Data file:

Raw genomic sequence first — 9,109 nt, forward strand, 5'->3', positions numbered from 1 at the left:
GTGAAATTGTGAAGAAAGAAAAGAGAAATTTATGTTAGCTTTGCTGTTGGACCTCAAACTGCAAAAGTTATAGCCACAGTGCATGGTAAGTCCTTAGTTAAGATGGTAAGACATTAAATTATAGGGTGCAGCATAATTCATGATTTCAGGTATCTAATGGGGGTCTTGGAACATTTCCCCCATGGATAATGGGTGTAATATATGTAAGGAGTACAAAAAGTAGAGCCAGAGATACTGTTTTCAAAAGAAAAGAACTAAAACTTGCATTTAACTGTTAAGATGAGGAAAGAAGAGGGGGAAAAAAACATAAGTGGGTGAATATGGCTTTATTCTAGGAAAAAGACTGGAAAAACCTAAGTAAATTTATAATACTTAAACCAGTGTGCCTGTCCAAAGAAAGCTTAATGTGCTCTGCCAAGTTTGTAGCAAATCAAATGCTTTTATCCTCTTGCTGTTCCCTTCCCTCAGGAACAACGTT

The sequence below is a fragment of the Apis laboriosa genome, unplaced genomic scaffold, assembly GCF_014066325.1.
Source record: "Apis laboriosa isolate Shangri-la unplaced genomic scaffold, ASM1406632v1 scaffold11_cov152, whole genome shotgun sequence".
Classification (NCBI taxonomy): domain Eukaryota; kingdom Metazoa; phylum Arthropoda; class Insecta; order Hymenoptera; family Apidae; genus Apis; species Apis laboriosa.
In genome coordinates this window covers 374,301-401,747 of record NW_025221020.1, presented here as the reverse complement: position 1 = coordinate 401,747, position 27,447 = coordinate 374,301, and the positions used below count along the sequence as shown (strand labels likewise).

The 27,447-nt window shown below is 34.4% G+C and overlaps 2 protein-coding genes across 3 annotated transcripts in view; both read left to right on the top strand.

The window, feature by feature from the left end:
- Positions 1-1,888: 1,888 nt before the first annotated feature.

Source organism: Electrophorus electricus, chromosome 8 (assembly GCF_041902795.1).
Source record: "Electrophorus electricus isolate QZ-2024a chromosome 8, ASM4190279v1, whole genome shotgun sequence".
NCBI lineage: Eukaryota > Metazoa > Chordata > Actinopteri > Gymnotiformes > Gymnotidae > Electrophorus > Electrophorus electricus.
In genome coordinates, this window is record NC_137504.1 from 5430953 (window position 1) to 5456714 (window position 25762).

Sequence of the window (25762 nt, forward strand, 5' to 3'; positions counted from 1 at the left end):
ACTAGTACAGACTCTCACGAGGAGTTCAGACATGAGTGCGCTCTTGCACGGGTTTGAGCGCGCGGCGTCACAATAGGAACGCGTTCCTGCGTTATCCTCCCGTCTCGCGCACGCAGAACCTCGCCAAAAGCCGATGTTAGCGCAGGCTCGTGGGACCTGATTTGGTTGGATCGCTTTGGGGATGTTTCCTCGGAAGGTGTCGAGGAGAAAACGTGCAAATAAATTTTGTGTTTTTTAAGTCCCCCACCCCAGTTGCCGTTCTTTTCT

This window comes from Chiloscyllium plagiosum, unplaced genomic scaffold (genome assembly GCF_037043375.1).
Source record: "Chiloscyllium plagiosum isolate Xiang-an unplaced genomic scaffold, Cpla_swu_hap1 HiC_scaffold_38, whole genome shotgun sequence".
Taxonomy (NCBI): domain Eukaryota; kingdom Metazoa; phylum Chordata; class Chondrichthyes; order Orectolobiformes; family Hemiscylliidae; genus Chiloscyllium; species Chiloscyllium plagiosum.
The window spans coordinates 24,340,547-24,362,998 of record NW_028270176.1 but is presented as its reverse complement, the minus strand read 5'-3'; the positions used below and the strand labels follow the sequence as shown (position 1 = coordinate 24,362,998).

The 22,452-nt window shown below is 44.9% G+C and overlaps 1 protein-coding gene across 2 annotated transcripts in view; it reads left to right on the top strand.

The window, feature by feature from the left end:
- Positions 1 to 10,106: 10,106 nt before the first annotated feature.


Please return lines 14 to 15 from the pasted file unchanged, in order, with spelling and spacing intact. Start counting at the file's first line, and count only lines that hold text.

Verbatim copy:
Sequence of the window (25762 nt, forward strand, 5' to 3'; positions counted from 1 at the left end):
ACTAGTACAGACTCTCACGAGGAGTTCAGACATGAGTGCGCTCTTGCACGGGTTTGAGCGCGCGGCGTCACAATAGGAACGCGTTCCTGCGTTATCCTCCCGTCTCGCGCACGCAGAACCTCGCCAAAAGCCGATGTTAGCGCAGGCTCGTGGGACCTGATTTGGTTGGATCGCTTTGGGGATGTTTCCTCGGAAGGTGTCGAGGAGAAAACGTGCAAATAAATTTTGTGTTTTTTAAGTCCCCCACCCCAGTTGCCGTTCTTTTCT